I have yet to come out in first place in one of the challenges, but I recently came in 5th out of 20+ which made me very happy as I tend to choose heroes based on how much I like the character instead of based on optimizing my chance to win.
Hobby Lobby Art Cases full of Legendary Marvel cards
Storing around 5000 sleeved cards that you want to be able to easily get at and play with is a bigger problem than I thought it would be. I found some people using the medium size expansion boxes and some cutting and gluing to make some really cool cases, but I don’t want to cut up my boxes. I found a 3d-printed storage solution, but it added a lot of weight to the original box and didn’t come close to holding all of the cards.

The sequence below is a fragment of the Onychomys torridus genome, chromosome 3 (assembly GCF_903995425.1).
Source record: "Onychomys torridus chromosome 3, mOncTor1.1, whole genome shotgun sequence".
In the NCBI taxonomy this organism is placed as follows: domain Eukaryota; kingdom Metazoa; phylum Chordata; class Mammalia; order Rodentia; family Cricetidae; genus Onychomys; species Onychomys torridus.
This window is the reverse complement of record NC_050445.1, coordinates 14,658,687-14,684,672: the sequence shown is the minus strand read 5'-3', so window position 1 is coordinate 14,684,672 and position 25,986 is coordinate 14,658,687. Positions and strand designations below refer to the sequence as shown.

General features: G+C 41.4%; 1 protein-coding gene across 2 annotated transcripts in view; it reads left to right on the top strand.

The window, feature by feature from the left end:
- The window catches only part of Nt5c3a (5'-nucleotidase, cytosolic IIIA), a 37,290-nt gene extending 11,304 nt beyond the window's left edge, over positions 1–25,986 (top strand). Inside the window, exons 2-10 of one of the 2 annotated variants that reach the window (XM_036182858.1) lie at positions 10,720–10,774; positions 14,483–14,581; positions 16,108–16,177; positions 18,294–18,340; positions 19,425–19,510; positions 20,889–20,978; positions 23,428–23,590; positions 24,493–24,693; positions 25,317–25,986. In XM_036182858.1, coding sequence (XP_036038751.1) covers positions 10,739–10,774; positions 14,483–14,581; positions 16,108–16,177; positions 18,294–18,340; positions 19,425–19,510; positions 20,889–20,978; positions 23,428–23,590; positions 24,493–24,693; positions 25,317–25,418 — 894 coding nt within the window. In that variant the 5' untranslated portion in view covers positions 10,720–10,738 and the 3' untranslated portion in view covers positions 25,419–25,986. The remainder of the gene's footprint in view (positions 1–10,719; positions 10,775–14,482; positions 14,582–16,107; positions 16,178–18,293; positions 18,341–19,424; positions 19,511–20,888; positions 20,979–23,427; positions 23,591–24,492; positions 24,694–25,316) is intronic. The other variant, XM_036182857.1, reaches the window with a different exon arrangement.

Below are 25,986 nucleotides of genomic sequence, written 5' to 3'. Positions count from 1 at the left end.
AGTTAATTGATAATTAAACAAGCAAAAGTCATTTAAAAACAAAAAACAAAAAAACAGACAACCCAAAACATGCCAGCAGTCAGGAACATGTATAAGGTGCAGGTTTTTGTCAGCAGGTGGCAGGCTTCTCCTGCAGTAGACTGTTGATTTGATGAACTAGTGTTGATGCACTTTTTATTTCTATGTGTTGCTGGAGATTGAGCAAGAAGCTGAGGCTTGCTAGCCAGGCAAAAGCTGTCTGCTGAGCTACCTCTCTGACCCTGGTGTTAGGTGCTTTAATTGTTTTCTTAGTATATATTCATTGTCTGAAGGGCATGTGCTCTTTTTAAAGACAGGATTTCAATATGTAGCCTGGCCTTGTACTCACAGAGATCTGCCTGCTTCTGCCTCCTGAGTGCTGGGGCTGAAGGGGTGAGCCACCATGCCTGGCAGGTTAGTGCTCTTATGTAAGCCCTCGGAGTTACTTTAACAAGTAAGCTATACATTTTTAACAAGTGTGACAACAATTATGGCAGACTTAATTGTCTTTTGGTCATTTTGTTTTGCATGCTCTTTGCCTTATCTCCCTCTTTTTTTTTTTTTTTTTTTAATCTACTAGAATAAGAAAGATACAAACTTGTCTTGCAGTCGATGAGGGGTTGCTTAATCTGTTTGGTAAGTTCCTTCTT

Then I found out Broken Token makes inserts for “All Media Artist’s Supply Sketch Box” sold by Hobby Lobby and I already really like Broken Token inserts. With a couple of online coupons, I got 2 cases for half-off and bought the inserts which all arrived in a week or so.
The art cases are well made, the handle is strong, the hinges keep the lid from flopping open, and the locks are sufficient. The insert fits very tightly, even requiring a little bit of sanding, and even without gluing it into the case I don’t feel like it would slide out unintentionally.
I chose to stain both the cases and inserts with a Cherry colored Min-Wax stain, it took two coats to get the color I wanted, actually they are still a little pinker than I would like, but I think they look a lot better than the natural wood they were originally.
Each case weighs around 25 pounds with both the original version and Villains along with all of the expansions up to New Mutants. Pretty soon I will be buying a third case to hold the coming 2020 and 2021 expansions that Upper Deck has planned.